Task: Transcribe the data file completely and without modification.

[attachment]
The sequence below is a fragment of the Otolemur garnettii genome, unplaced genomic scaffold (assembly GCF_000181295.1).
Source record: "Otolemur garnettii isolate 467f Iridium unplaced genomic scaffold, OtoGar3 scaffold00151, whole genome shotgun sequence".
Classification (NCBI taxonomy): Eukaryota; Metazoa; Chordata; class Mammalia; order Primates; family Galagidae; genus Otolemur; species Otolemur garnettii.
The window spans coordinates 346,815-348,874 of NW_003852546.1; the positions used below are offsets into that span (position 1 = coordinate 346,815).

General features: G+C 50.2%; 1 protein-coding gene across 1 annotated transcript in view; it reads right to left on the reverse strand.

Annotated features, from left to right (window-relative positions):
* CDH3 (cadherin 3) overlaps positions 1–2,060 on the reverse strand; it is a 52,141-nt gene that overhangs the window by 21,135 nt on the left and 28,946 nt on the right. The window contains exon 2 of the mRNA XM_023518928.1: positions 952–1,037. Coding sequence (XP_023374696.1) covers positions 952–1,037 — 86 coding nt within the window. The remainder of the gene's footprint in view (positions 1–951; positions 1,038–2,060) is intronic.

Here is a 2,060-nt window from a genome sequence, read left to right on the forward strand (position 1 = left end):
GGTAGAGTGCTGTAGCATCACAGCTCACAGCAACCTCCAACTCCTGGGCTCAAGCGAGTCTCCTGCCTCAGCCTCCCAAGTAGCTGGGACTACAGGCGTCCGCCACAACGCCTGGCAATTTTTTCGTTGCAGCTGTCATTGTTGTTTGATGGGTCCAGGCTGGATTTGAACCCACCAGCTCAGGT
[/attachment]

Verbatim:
The sequence below is a fragment of the Otolemur garnettii genome, unplaced genomic scaffold (assembly GCF_000181295.1).
Source record: "Otolemur garnettii isolate 467f Iridium unplaced genomic scaffold, OtoGar3 scaffold00151, whole genome shotgun sequence".
Classification (NCBI taxonomy): Eukaryota; Metazoa; Chordata; class Mammalia; order Primates; family Galagidae; genus Otolemur; species Otolemur garnettii.
The window spans coordinates 346,815-348,874 of NW_003852546.1; the positions used below are offsets into that span (position 1 = coordinate 346,815).

General features: G+C 50.2%; 1 protein-coding gene across 1 annotated transcript in view; it reads right to left on the reverse strand.

Annotated features, from left to right (window-relative positions):
* CDH3 (cadherin 3) overlaps positions 1–2,060 on the reverse strand; it is a 52,141-nt gene that overhangs the window by 21,135 nt on the left and 28,946 nt on the right. The window contains exon 2 of the mRNA XM_023518928.1: positions 952–1,037. Coding sequence (XP_023374696.1) covers positions 952–1,037 — 86 coding nt within the window. The remainder of the gene's footprint in view (positions 1–951; positions 1,038–2,060) is intronic.

Here is a 2,060-nt window from a genome sequence, read left to right on the forward strand (position 1 = left end):
GGTAGAGTGCTGTAGCATCACAGCTCACAGCAACCTCCAACTCCTGGGCTCAAGCGAGTCTCCTGCCTCAGCCTCCCAAGTAGCTGGGACTACAGGCGTCCGCCACAACGCCTGGCAATTTTTTCGTTGCAGCTGTCATTGTTGTTTGATGGGTCCAGGCTGGATTTGAACCCACCAGCTCAGGT